Salmonella in pet food riskier for people than dogs, cats

Recalls like these can have long-term repercussions for brands’ reputations, along with financial consequences.

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Andrea Gantz

Two pet food companies have recently recalled a large number of products due to potential Salmonella contamination. One of these recalls was even associated with several infants needing hospitalization. Recalls like these can have long-term repercussions for brands’ reputations, along with financial consequences. To avoid these consequences, pet food companies need to prepare for the worst and have a robust food safety program, Trevor Craig, corporate director of technical training and consulting at Microbac Laboratories told Petfood Industry. Testing finished products and the production facility is crucial to control Salmonella contamination.

“Even though a pet may be the primary target for consumption of the food, that doesn’t mean that others can’t be exposed or even consume the food,” he said. “A healthy pet is likely not going to be as seriously affected from Salmonella in food as much as owners and owners’ children.”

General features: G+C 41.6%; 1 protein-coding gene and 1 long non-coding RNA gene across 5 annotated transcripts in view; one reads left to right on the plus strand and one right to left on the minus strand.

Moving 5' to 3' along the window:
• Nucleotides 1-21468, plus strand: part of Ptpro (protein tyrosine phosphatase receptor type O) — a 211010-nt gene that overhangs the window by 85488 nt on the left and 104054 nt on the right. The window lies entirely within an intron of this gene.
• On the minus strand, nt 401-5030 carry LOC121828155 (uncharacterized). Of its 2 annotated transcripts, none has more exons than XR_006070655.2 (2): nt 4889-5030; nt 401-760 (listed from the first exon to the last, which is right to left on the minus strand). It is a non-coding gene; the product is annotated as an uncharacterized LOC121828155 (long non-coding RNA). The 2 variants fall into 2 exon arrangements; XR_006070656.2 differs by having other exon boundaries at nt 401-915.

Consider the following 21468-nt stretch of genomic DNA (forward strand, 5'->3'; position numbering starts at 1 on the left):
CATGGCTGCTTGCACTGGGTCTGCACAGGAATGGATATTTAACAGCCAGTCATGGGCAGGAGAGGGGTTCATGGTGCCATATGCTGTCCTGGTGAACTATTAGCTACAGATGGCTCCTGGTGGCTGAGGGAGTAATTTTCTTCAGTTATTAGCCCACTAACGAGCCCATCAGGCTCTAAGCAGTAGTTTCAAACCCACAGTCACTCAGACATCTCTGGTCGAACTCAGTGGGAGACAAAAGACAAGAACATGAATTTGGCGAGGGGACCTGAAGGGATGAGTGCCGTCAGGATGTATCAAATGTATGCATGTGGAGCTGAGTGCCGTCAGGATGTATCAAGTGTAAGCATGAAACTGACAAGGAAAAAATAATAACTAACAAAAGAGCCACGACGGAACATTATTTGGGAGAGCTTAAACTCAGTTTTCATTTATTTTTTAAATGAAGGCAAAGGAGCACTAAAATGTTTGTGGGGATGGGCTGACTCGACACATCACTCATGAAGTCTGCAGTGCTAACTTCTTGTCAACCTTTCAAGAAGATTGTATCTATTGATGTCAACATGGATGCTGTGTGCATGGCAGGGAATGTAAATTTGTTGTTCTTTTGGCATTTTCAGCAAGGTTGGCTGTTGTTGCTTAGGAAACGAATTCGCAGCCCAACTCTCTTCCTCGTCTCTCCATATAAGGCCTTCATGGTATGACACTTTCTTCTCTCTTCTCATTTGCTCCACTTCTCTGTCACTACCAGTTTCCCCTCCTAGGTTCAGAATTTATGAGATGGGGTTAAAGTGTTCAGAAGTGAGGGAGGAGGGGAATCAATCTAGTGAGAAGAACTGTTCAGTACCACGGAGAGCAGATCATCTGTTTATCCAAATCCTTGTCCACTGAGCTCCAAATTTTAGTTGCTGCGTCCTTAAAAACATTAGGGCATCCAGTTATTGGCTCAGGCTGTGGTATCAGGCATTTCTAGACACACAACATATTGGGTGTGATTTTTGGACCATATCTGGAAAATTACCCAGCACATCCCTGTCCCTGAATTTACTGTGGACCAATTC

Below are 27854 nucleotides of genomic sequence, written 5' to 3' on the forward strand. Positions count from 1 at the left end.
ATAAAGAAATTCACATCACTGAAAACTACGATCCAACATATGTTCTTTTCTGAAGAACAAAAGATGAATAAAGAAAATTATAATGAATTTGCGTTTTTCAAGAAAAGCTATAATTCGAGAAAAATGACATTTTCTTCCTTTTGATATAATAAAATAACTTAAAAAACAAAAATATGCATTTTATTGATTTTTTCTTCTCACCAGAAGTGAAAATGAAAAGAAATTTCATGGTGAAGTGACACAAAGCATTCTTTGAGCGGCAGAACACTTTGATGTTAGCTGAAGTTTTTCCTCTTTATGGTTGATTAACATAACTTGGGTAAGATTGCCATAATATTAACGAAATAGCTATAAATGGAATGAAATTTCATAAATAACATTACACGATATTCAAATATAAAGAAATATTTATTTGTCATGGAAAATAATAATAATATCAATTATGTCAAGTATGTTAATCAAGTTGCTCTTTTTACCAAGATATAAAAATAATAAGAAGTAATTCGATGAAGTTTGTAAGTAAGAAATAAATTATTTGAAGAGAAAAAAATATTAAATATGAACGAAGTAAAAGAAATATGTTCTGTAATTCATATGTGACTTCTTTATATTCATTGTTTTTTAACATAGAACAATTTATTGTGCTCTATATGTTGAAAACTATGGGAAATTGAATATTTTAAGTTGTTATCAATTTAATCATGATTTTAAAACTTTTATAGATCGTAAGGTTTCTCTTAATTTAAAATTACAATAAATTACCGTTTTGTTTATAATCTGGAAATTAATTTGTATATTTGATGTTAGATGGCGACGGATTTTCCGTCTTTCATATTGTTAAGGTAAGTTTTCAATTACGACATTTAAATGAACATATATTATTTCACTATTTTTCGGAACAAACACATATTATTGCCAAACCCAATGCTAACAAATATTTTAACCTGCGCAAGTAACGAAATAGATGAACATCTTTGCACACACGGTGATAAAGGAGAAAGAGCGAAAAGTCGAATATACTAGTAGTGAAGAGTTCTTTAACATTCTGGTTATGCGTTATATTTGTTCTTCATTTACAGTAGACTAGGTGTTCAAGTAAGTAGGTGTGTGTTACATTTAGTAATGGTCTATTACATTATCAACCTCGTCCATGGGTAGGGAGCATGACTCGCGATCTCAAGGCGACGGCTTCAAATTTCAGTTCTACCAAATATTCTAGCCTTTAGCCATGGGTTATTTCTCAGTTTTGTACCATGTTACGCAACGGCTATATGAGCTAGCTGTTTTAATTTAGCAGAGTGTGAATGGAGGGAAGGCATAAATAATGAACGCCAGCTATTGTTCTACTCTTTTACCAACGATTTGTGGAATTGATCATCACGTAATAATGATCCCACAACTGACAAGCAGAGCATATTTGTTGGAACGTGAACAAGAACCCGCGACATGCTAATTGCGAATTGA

Manufacturers can post warnings on their packaging that the product is not intended for human consumption and to keep the product away from children, he said, but ultimately pet owners themselves are responsible for following through with this advice. To reduce risk, pet owners need to keep pet feeding locations away from human dining areas. Pet owners need to wash their hands after handling food and treats.

What to do when Salmonella is discovered in a pet food batch

Ideally, pet food makers will catch Salmonella contamination before it gets into pet owners’ hands. If Salmonella is discovered in a finished product, pet food makers may have options to salvage the product.

“It depends on the type of product, Craig said. “Kibble can sometimes be reprocessed depending on the process, and that can kill off the Salmonella if the environment is cleaned. Raw pet food is not cooked, so they cannot reprocess it in that way. They may have to do a risk assessment to see if there is something they can do before destroying the product. They may look at processes to see if there is a treatment or additive to reduce the Salmonella risk during the process.

“Salmonella is naturally found in a lot of products that are used in the production of both raw and processed pet food,” he said. “To control it, producers can look at treatments such as a ‘cooking’ process when making processed kibble or using antimicrobials or other treatments to reduce bacteria counts in finished products.”

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